Over at Partial Recall, Rob Fay notes that use of a Java e‑forms client may have been a more open, platform-neutral approach. I don’t share this view, and here’s why (comment reproduced from Partial recall):
As long as an offline client is needed, the system will use e‑forms. While it would indeed be more open-standards focused, using Java Swing (or anything similar) has several problems of its own — browser and OS compatibility, performance issues, and more — that would create new issues.
Personally, I’m in favor of the e‑forms solution playing second fiddle to an online application mechanism, much like FastLane. When Grants.gov started up, most grantees were not familiar with either e‑forms or web-forms. Nowadays, though, most people are much more comfortable with web-based forms and it’s e‑forms that present a learning curve.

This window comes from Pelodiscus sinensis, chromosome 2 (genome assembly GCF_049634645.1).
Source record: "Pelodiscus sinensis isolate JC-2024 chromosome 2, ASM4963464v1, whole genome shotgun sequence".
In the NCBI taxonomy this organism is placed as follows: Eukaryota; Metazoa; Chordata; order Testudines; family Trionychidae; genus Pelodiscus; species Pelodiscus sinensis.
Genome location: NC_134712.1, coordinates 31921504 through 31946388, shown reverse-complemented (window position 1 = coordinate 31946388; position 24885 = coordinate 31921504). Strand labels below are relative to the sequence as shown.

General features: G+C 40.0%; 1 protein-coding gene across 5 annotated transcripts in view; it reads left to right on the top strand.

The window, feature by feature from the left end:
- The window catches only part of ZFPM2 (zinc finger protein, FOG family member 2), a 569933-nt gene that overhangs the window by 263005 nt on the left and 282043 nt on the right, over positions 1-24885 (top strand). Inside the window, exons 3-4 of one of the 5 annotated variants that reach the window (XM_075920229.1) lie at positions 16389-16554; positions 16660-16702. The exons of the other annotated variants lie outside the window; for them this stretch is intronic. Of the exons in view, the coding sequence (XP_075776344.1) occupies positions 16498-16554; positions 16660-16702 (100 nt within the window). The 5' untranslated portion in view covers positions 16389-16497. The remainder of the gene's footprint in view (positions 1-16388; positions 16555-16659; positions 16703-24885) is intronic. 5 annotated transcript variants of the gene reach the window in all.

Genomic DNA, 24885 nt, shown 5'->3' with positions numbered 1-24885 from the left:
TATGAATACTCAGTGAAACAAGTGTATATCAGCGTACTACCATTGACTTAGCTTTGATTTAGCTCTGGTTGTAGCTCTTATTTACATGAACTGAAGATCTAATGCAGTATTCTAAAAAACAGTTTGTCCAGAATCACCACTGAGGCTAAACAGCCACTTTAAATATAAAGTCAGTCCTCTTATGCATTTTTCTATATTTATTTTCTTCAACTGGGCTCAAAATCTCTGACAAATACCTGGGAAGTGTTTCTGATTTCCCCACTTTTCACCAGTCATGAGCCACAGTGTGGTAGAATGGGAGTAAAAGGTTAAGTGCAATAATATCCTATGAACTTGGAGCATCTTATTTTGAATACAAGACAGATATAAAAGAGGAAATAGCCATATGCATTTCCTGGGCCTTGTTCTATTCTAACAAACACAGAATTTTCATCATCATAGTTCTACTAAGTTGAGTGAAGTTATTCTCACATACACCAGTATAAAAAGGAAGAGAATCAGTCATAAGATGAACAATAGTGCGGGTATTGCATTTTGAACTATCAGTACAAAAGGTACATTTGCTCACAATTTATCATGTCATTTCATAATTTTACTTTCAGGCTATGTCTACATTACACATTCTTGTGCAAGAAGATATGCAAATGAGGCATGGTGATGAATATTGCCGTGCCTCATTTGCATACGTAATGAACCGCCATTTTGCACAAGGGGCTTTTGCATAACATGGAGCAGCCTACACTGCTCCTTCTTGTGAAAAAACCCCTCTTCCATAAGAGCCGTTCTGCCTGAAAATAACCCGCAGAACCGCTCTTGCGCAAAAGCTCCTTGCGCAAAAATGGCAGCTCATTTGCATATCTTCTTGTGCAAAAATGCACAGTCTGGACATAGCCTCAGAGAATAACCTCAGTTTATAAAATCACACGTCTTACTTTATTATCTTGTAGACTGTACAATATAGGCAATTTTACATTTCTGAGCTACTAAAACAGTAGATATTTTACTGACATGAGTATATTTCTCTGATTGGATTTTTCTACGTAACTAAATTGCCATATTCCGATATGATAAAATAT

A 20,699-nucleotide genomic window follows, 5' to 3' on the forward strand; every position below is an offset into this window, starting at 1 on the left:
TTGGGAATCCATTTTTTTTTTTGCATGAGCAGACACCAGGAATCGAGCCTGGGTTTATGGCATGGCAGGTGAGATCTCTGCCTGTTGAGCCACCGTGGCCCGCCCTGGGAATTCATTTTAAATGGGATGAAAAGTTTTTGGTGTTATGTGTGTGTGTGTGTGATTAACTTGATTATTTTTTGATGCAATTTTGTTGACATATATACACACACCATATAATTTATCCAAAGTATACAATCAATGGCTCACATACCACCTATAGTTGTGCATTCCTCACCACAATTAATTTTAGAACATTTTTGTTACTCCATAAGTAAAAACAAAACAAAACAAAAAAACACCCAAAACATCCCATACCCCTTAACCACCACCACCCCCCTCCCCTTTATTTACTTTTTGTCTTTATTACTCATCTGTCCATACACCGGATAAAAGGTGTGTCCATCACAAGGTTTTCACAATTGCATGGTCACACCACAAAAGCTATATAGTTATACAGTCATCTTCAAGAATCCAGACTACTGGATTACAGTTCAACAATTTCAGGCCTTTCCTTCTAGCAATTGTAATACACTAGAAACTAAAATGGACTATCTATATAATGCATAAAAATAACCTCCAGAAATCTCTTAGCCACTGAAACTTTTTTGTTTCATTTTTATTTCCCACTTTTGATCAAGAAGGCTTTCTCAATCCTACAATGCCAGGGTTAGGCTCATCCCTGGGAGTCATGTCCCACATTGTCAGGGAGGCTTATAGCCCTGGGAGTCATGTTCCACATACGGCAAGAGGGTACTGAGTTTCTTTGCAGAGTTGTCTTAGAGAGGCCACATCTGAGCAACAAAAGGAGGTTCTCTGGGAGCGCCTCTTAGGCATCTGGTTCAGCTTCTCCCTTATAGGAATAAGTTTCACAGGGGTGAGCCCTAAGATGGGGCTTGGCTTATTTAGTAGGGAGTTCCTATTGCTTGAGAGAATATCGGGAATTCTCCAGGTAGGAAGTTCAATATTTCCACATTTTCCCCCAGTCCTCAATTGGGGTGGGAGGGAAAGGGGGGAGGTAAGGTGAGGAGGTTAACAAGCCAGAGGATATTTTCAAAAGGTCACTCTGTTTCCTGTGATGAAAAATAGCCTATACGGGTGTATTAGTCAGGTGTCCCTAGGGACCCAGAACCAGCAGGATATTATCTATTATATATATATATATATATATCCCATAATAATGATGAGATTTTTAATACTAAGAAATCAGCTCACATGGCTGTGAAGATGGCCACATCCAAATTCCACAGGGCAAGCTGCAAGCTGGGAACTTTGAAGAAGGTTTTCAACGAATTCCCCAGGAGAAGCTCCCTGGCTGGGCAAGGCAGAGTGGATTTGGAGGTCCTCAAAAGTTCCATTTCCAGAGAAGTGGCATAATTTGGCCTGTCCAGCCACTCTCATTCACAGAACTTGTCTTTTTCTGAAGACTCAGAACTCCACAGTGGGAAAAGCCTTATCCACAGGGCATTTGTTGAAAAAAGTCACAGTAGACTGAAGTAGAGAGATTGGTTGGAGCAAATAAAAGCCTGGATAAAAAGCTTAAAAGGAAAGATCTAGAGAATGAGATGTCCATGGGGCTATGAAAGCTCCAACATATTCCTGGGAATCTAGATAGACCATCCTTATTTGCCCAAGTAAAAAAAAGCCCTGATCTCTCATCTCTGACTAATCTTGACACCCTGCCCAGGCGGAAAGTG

In addition, with contemporary technologies such as AJAX, a rich web interface experience is possible (Google Maps, GMail, Basecamp, Salesforce.com and many other apps demonstrate this) so there’s no argument against the feasibility of this approach.
But the government doesn’t want to host people’s grant application data — either in draft or submitted form — wherever possible. (NSF is okay with it; other agencies are more skittish.) So we’ll need to see a change in thinking there before this option becomes truly feasible.